Sometimes, depression is caused by genetic or biological factors. Sometimes, it’s caused by things that are happening in your environment. Things like debt and other financial problems often lead to symptoms of depression for many people.
The strong link between financial health and mental health is long-documented; people with financial worries are much more likely to have mental health problems, and vice versa. One study found that up to 1 in 4 people struggling with depression were also facing high amounts of debt. Only about 1 in 20 people without mental health problems had crippling debt.
Even prior to 2020, many people were struggling with their finances. Now, with a record-high unemployment rate, more people are buried under debt than ever. So many of us are experiencing the intense anxiety, stress, and depression that being in debt brings. So what can we do about it? How can we cope with debt depression when it feels so overwhelming? Your situation isn’t hopeless, and you aren’t alone. Read on for tips on how to cope when you have debt depression.
Related Blog: 5 Ways to Deal with Debt and Depression
What Is Debt Depression, and What Does it Feel Like?
When we talk about debt depression, we aren’t talking about any official clinical diagnosis. The term “debt depression” refers to the intense feelings that people may experience when they’re buried in a lot of debt. These feelings can be so intense that they can start to mimic symptoms of major depression or anxiety. In fact, research has shown that a high amount of debt does increase your risk of developing depression -- which is a clinically diagnosable illness.
You might be feeling debt depression if you:
- Find yourself constantly worrying about your debts
- Feel hopeless when you think about getting out from under your debt
- You feel like you can’t deal with the stress, so you deny or avoid all reminders of your debt (like hiding collections notices, for example)
- You drink or do drugs to cope with the stress of your debt
- You have thoughts about ending your life when you think about your debt
The Best Way to Cope Is to Get Out of Debt
Debt depression is different from other types of depression, as it’s caused by a very specific life circumstance. You may be predisposed to depression anyway, but if you have debt depression, then the presence of financial stress and debt in your life is what’s mainly contributing to your depression symptoms. The best thing you can do for your mental health right now is to make a plan to get out of debt. Avoiding your debt will only make your depression worse in the long run.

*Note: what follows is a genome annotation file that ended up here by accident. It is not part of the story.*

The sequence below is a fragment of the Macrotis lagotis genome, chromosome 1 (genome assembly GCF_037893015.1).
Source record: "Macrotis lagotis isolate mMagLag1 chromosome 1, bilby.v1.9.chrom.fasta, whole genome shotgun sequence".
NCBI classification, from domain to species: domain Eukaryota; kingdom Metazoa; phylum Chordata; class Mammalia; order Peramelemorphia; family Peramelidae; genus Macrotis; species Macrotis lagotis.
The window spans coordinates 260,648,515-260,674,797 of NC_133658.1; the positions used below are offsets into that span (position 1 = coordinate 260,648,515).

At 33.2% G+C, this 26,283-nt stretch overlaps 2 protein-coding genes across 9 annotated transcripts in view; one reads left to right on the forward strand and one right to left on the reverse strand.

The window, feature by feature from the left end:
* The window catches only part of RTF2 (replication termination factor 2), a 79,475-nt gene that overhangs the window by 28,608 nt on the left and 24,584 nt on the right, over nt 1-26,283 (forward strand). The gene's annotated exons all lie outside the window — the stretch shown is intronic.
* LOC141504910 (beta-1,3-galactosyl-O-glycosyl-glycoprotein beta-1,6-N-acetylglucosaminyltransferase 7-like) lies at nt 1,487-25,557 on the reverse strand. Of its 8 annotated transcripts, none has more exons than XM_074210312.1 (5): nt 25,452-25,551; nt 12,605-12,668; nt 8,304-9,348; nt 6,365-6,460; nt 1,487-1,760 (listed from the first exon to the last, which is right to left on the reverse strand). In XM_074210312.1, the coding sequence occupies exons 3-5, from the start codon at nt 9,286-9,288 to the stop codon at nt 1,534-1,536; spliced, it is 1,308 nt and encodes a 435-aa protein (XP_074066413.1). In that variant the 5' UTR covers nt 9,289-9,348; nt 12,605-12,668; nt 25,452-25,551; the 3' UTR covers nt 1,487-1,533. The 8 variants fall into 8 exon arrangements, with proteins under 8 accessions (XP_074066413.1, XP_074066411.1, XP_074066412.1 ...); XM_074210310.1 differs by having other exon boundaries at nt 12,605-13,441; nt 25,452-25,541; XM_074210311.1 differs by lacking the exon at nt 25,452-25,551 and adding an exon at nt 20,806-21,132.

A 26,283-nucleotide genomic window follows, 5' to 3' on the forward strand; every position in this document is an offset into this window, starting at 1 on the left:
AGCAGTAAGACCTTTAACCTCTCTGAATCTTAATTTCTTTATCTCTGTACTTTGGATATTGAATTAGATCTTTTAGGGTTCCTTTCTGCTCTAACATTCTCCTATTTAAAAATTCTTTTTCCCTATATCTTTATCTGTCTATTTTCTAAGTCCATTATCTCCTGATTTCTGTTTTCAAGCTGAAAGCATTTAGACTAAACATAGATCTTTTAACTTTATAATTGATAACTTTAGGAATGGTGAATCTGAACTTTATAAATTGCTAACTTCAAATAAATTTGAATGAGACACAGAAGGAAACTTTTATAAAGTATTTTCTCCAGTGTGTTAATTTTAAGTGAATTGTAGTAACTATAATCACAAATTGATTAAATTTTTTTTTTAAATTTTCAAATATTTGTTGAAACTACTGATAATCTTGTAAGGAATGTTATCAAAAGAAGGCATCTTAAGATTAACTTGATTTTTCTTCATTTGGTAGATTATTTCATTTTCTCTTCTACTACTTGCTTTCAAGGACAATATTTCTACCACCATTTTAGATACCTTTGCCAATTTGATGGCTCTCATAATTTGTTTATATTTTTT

Set small goals
If you’re buried deep in debt, you aren’t likely to be able to get out of it quickly. But don’t lose hope; every little bit counts when it comes to paying off your debt. Set small financial goals that you’ll be able to keep. How much can you afford to pay your debt down each month? It may seem like a drop in the bucket when you look at how much money you owe in total, but even drops in the bucket eventually accumulate.
Stop creating more debt
No matter how much you pay off, you’re never going to get out of debt if you keep adding to it. Get out of the habit of opening up new accounts to pay off debts. By doing this, you aren’t getting yourself out of debt -- you’re simply shuffling your debt around to different lenders. Figure out exactly how much you owe, and make a plan and budget for paying it off. Some experts recommend paying off your smallest debts first, which will give you the gratification and motivation to keep moving toward your financial goals.
What if I’m broke?
If you simply don’t have enough money to make any payments on your debt, there is support out there for you. Credit counselors can talk to you about your options and may even be able to lower your interest rates so that you’re able to pay your debt down faster. There are also some debt relief plans that can help people pay off their debt faster, but you should only turn to these options as a last resort.
Deal with Your Depression Symptoms
Yes, we believe that the action that will have the most powerful effect on your debt depression is to get out of debt. But, we also understand that any financial goal takes time and commitment. In the meantime, you’re left with symptoms of depression that may make it difficult to function in everyday life.
If it’s financially available to you, seeing a therapist can help you deal with any kind of mental health problem, from debt depression to anything else that may be going on in your life. Therapists can give you a safe place to express your emotions without feeling judged. They can also equip you with coping skills you can use when the weight of living with debt feels like it’s too much.
Therapy might also be the best option if impulsive behaviors have contributed to your debt in the past. For example, do you battle a gambling addiction? Do you tend to shop to try to escape emotional pain? A therapist can help you look into your
Antidepressant medication might also be helpful if your symptoms of depression are severe. If your debt depression is interfering with your everyday functioning, or if it’s causing you to have thoughts about harming yourself, then medication could help change your life.
If professional mental health support is out of your budget, then look into free or low-cost options.
Related Blog: What to Do When You Can't Afford Therapy?
You Can Overcome Debt and Depression
Although both debt and depression can feel like hopeless situations, neither are. With help, you can get out from underneath debt depression and start thriving in life. You aren’t alone, and there is support available to you.
If you’re having thoughts of harming yourself or ending your life, call your local emergency line or the National Crisis Line at 1-800-273-8255.
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